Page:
# Why is it believed that a single-layer perceptron can't solve XOR? Doesn't this example disprove that?

def activation_function(number):
if number%2:
return 1
return 0

weights = [1, 1]
for x in range(2):
for y in range(2):
print(f"{x}, {y} = {activation_function(weights[0] * x + weights[1] * y)}")

Output:

0, 0 = 0
0, 1 = 1
1, 0 = 1
1, 1 = 0

What am I missing here?

• The perceptron uses the step function en.wikipedia.org/wiki/Perceptron Commented Dec 31, 2023 at 16:23
• Sidenote: if number%2: return 1; return 0 is equivalent to return (number % 2).
– Stef
Commented Jan 2 at 18:32

The perceptron has a step activation. This does not.

But at a deeper level, what you are showing is that, if we define the neuron's activation function to be XOR (essentially what the mod 2 addition means), then it can compute XOR. That is a vacuous statement. It's like saying a neuron can compute any function f, as long as we define it's activation as f. Obvious, but useless.

• "That is a vacuous statement. It's like saying a neuron can compute any function f, as long as we define it's activation as f" But notice that when we ask if "a neuron can compute any function f" we are speaking of a multivariate function (all inputs), while the activation function takes a single input . Not so vacuous. That is, given an arbitrary $g(x_1, x_2 ... x_n)$, is it true that we can represent it by some $g = f ( h(x_1, x_2 , x_n))$ where h is a linear combination and f is an arbitrary scalar function ? Commented Jan 2 at 15:07

As far as I remember, the activation functions in our university lecture (which we called transfer function as well) were always (non-strictly) ~~monotonous~~ monotonic (thanks to A.R. for the correction). Modulo is not a monotonic function.

The single layer perceptron (which we also called connectionist neuron) is indeed incapable of XOR-classification if we have a monotonic activation function because in that case the binary classification is one straight line or hyperplane separator in space (ternary would be two parallel hyperplanes, etc.), and the activation function is necessarily a heaviside function, an edge detector.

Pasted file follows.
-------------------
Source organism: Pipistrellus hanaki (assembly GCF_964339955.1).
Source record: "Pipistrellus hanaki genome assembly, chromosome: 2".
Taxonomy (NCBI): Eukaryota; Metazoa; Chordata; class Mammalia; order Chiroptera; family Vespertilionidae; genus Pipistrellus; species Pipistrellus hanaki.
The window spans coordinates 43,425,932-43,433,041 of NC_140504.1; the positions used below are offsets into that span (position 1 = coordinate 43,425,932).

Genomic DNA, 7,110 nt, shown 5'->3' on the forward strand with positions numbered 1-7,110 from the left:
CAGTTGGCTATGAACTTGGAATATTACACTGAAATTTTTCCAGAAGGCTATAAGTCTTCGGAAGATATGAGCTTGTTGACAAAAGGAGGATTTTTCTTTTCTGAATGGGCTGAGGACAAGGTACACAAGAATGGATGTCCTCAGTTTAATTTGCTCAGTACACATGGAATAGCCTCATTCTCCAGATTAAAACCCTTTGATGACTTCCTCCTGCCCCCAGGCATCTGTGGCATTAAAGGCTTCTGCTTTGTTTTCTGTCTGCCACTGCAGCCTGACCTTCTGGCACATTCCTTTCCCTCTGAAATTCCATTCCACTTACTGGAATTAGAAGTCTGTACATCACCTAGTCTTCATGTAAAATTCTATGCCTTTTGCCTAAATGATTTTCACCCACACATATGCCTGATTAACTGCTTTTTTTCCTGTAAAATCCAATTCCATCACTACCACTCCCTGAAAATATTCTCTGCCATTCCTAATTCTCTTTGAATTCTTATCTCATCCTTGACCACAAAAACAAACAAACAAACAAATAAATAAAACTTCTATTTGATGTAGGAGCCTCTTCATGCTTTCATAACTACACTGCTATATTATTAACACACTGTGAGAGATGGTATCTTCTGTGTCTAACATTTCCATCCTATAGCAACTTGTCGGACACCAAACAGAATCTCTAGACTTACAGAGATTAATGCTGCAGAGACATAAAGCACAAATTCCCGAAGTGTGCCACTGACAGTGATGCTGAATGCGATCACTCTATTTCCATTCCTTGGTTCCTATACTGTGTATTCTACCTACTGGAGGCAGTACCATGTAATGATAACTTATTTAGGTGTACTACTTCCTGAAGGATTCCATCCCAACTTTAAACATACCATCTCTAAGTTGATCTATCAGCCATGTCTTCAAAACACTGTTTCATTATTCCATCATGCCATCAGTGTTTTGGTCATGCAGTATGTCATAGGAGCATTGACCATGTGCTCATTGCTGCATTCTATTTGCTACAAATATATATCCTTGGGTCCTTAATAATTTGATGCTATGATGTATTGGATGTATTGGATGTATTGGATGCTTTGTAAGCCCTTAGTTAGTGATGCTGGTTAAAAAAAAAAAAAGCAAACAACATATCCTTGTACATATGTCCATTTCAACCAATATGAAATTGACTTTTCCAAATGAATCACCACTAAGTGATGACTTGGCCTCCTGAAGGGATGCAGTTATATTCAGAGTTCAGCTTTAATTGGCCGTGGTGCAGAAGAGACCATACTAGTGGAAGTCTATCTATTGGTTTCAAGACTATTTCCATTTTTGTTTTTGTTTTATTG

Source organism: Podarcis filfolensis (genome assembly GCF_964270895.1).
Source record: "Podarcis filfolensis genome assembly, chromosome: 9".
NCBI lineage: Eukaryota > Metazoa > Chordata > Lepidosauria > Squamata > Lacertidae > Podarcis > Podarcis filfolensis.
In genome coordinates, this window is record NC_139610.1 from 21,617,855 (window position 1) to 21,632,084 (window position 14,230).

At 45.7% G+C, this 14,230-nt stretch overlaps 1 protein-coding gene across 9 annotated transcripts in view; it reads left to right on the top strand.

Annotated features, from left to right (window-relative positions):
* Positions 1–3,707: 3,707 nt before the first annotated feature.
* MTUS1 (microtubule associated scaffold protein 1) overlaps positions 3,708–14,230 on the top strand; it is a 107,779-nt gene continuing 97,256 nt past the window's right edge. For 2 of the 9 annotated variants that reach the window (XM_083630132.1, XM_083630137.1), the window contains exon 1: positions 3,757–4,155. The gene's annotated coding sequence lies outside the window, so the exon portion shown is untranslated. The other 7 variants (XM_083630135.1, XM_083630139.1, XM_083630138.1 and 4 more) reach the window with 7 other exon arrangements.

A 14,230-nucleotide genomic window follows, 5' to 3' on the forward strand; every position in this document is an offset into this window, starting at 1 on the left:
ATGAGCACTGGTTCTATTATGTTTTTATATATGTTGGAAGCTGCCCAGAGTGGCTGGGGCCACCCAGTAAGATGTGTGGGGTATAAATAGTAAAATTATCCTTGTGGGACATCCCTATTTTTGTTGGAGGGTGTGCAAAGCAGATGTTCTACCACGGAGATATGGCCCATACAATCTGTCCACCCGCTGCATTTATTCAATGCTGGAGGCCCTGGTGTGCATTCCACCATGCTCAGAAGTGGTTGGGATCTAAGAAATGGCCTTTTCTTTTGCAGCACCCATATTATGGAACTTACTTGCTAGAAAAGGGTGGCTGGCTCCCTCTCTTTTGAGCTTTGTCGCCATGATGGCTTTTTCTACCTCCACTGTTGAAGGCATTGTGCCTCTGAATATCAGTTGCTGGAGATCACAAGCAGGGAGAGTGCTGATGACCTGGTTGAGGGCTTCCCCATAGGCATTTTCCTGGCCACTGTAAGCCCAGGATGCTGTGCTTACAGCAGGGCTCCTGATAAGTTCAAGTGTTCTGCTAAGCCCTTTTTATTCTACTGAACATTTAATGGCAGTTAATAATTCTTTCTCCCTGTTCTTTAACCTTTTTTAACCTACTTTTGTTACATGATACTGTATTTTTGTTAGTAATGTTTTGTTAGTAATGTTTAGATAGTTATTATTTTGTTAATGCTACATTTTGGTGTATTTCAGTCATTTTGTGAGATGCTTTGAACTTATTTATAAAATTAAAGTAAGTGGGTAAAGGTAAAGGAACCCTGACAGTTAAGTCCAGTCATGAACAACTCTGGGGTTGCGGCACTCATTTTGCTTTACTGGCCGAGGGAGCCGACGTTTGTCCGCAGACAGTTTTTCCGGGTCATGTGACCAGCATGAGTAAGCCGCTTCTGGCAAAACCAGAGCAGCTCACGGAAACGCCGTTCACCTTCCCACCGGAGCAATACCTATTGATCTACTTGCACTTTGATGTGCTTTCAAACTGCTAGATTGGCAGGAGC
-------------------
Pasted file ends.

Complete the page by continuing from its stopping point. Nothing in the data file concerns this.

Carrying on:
We did not formally define XOR classification but we considered it to be the capability of dividing space such that 4 disjoint subsets of space are assigned two classes, diagonal subsets belong to the same class. (It would make sense to define XOR as 4 quadrants in a 2D space.) Between every two subsets of the same class, there is one subset of the opposite class. When two same-class subsets are in one half then a third subset also will be in the half. We need at least a second linear classifier in addition to separate both classes in each half.

By the way, modulo is not a binary classifier and therefore cannot be considered to be an XOR or other binary classification. Binary classifiers produce binary output for real-valued input vectors and "mod x" certainly has a ~~domain~~ real-valued range (thanks to John Madden for the correction) from 0 (inclusive) to "x" (exclusive).

• I think the word you're thinking of is monotonic. "Monotonous" means "boring." Commented Jan 3 at 19:55
• Re your final para: but since the OP is referring to mod 2, then it has a range (not domain) of 0 and 1, and is hence indeed binary. The issue is indeed the nonmonotonicity of the activation function as you described earlier. Commented Jan 3 at 21:11
• Yes, right. Funny thing, "monotonous" and "monotonic" are the same word in German. Commented Jan 4 at 22:02